Molly is a 1-year-old Labrador Retriever (not mine!) that has a peeing problem. She often urinates in the house when she’s excited, which raises the question about how to clean up such accidents.

In general, urine is sterile and is not a risk for disease transmission. Simply removing urine from the area should therefore be adequate. However, urinary tract infections can happen, and some of the bacteria that cause these infections could be transmitted to people, although the risk is likely extremely low. The risk is probably greatest in pets that develop repeated urinary tract infections because of underlying diseases such as diabetes. Another concern is leptospirosis, a bacterial infection that can cause kidney failure and that can be transmitted to people.  More information on leptospirosis is available on the Worms & Germs Resources page.

In most situations, indoor urination is more of an annoyance than a real health risk. If a pet suddenly starts urinating in the house, it should be examined by a vet to look for any of the many health or behavioural problems that can cause this. This includes testing for a urinary tract infection. If an infection is present, or a pet has suddenly started urinating in the house for an unknown reason, it is prudent to be more careful about cleaning it up than one might be when dealing with housetraining accidents in puppies, or with dogs with certain chronic urination problems not related to infection.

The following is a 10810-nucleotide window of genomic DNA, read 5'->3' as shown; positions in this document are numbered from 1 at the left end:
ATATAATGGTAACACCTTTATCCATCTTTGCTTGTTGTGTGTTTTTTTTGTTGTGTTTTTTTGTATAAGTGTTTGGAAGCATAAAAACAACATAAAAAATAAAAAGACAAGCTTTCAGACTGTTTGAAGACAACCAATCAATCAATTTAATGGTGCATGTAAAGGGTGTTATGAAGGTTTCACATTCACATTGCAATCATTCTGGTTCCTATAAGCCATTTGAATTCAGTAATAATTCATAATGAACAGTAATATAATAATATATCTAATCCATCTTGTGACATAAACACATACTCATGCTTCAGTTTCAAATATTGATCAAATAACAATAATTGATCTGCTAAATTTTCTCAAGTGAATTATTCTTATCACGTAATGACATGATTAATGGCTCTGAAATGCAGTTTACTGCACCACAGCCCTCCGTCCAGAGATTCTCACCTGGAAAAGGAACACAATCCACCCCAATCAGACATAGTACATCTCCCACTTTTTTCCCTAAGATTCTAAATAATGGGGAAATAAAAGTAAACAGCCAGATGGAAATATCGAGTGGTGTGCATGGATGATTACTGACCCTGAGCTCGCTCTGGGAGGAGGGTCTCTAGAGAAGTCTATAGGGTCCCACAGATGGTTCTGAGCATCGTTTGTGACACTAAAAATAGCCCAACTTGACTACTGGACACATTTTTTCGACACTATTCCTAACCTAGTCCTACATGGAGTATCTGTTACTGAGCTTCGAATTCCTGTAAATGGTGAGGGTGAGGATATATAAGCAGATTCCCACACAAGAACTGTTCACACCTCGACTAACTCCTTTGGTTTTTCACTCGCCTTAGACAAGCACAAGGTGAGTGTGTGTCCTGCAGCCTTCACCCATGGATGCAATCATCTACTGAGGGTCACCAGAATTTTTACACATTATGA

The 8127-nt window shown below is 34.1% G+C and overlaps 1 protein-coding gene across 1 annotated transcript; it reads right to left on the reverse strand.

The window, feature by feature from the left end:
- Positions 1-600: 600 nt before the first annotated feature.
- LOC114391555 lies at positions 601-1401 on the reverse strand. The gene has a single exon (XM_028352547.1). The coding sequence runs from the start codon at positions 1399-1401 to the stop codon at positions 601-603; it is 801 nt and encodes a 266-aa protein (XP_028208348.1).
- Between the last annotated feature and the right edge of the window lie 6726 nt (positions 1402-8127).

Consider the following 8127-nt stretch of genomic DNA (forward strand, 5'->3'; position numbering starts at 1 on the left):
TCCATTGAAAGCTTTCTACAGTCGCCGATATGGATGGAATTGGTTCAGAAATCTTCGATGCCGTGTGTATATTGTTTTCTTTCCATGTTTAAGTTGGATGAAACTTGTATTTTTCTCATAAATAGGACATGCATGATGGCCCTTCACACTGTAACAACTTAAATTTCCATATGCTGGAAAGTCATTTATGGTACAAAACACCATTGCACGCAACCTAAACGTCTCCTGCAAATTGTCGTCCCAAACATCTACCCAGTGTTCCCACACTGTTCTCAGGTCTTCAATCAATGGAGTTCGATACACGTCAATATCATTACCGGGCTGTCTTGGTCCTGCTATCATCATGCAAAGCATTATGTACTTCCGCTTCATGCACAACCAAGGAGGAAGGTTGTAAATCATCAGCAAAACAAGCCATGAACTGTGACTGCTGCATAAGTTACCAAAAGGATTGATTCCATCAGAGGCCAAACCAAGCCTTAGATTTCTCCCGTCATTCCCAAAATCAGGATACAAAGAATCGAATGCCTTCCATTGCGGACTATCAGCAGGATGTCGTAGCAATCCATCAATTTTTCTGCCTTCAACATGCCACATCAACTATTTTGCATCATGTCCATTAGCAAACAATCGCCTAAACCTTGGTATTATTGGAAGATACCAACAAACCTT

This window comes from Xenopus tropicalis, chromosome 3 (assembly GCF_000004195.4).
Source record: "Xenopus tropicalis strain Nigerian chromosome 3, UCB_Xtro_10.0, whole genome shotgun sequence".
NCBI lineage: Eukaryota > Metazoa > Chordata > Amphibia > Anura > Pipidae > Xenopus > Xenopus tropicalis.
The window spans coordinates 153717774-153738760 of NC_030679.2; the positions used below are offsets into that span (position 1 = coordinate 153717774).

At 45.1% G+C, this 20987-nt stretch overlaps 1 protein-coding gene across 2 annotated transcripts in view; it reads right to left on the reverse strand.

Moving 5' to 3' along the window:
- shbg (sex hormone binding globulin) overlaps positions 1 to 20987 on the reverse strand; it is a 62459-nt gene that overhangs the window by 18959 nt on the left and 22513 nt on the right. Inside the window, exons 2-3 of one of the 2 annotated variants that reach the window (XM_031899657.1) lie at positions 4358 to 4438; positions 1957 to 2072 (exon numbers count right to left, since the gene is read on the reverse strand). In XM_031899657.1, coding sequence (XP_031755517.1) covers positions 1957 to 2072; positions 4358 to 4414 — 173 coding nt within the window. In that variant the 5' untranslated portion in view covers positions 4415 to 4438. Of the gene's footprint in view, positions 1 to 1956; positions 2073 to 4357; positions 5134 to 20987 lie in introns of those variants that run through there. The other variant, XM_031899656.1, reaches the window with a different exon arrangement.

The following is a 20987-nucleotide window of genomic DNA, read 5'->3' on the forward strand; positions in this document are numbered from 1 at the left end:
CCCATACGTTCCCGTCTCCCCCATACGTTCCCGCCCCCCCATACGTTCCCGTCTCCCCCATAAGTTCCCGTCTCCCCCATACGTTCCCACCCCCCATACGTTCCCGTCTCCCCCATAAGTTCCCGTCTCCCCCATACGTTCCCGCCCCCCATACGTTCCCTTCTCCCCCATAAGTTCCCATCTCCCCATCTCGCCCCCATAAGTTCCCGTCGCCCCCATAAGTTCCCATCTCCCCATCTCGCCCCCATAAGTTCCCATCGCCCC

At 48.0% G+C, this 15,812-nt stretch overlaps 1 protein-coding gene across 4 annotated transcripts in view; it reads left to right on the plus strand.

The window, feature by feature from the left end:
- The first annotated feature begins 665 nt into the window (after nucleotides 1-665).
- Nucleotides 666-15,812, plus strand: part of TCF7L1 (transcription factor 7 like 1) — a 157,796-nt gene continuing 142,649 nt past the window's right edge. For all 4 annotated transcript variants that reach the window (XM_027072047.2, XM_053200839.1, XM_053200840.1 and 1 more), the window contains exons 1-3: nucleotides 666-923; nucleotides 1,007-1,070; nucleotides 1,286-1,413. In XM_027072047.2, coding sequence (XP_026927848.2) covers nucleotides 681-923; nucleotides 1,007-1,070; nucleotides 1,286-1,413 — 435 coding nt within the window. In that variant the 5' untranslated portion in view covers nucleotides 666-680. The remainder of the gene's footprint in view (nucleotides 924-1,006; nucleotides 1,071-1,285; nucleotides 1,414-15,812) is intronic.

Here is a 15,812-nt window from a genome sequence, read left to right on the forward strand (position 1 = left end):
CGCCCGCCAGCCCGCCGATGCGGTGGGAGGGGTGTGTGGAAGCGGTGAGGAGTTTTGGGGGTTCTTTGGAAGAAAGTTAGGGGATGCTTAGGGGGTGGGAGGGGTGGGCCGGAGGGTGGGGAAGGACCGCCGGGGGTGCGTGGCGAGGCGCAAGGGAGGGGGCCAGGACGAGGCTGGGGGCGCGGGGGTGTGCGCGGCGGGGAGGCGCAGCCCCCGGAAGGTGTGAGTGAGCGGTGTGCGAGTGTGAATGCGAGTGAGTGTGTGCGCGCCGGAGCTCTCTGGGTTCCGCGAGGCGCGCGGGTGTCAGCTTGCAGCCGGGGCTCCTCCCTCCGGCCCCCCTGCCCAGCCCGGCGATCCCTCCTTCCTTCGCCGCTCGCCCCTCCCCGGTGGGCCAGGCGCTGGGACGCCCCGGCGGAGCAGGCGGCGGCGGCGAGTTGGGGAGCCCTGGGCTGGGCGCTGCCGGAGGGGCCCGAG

Urine should be removed with disposable paper towels, which are promptly discarded. The area should also be disinfected, if possible. Smooth surfaces (e.g. linoleum, tile, hardwood) can be wiped with any appropriate household disinfectant. Carpets are harder (if not impossible) to disinfect. Always wash your hands after cleaning up any accidents.